Is the Trump era the golden age of grifting or par for the course in Washington? (Illustration by Madalyne Bird/The Washington Post; iStock; photos by Getty Images)

Too many bills in Congress have boring, easily forgettable names. But when Rep. Ted Lieu introduced an ­anti-corruption bill last week, he chose a catchy title: The E. Scott Pruitt Accountability for Government Officials Act of 2018.

The bill, “honoring” the former head of the Environmental Protection Agency, makes it illegal for senior government officials to use public office for private gain. Not slap-on-the-wrist illegal. Up to five years in prison illegal.

“The Executive Branch isn’t some get rich quick scheme, but many Trump cabinet officials sure act like it,” the California Democrat said in a statement when the bill was released. “The drip, drip, drip of grifting from Trump’s appointees is corroding our Democracy by undermining faith in our institutions.”

Grifters is such a harsh term. Are we, as many claim, in the Golden Age of Grift, thanks to a shameless president and his cronies? Or is this all political posturing and outrage, like so many scandals that came before?

Pruitt, who was forced to resign this summer, is the subject of more than a dozen investigations into sketchy spending: The $3.5 million tab for a 24/7 security detail, the $50-a-night sweetheart condo rental, the first-class travel, the staff runs for ­Ritz-Carlton moisturizer — all paid for by taxpayers. (Pruitt, in his just-released 2017 financial disclosure report, denied that he received improper contributions or personal gain.)


President Trump, flanked Vice President Pence and Commerce Secretary Wilbur Ross, speaks in the Cabinet Room of the White House. He’s shattered Washington norms — which his supporters love and detractors disdain. (Jabin Botsford/The Washington Post)

Then there’s Paul Manafort, Donald Trump’s 2016 campaign chairman, accused — among other things — of using that relationship to squeeze millions for his lavish lifestyle. Tom Price, the former secretary of health and human services, resigned after using taxpayer-funded charter flights (no TSA lines for him!), also an issue for Treasury Secretary Steven Mnuchin and Interior Secretary Ryan Zinke. Housing and Urban Development Secretary Ben Carson raised eyebrows by allegedly diverting business contracts to his son. Commerce Secretary Wilbur Ross was reprimanded by the Office of Government Ethics for failing to sell off his stock holdings before taking office. And — breaking news — FEMA head William “Brock” Long is facing a possible criminal probe into misuse of government vehicles for personal trips.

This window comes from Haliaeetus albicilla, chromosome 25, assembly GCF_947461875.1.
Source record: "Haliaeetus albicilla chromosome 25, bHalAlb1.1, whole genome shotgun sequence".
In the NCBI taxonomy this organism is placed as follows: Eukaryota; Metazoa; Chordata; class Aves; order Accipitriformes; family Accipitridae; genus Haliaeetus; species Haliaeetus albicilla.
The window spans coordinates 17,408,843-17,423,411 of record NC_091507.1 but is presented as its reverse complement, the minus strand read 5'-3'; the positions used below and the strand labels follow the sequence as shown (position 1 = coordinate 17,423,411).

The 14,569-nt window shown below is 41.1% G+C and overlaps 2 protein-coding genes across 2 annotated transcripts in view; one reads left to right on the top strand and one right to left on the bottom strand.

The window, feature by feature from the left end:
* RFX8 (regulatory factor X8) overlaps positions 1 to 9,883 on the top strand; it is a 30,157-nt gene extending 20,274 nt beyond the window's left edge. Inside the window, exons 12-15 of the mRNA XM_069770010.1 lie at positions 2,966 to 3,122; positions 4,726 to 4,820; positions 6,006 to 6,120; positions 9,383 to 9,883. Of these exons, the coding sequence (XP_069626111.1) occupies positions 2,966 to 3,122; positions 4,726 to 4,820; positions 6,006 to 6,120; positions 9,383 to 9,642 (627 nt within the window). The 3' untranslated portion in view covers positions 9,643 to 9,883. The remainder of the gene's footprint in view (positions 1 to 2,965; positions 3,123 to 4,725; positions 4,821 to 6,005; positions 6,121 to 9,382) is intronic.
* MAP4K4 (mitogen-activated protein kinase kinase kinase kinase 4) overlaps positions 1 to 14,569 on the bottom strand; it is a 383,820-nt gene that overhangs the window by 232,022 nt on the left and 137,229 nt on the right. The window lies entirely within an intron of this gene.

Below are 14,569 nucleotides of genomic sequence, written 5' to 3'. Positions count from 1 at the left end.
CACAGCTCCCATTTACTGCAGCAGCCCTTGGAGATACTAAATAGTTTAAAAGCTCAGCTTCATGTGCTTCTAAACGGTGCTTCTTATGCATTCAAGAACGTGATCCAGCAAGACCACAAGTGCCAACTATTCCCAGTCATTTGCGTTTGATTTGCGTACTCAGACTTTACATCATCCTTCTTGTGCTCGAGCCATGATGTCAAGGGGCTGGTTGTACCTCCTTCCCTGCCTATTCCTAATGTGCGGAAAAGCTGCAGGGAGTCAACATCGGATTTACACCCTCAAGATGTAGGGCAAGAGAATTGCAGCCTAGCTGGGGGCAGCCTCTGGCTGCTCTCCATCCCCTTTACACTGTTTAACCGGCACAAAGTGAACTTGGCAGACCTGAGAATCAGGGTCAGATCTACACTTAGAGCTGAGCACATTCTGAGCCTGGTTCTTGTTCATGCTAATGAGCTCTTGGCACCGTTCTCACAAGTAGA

A Gallup poll released in May asked Americans what they thought about this administration’s ethical standards. A whopping 59 percent rated them “poor or not good”; only 37 percent deemed them “good or excellent,” the lowest ranking since the poll began more than 30 years ago.

Voters, it appears, still think Washington is pretty swampy.

It would be easy to dismiss Lieu’s bill as a political stunt, but Democrats believe this administration’s personal self-enrichment is a winning talking point in the midterm elections.

It might be hard to parse the intricacies of blind trusts, but it’s easy to understand a Cabinet secretary flying in first class. Or, say, a president holding a $100,000-a-person fundraiser at a hotel he owns and that is operated by his sons — as Trump did last week at his namesake property in Washington.

“There is polling that shows — it doesn’t matter whether you’re a Republican or a Democrat or an independent — you really dislike corruption,” Lieu says. “I think Donald Trump actually had it right when he ran on a campaign of draining the swamp. . . . The problem is that when he got into office, he became the swamp.”


Trump’s first Environmental Protection Agency Administrator Scott Pruitt was ousted amid spending scandals. (Jabin Botsford/The Washington Post)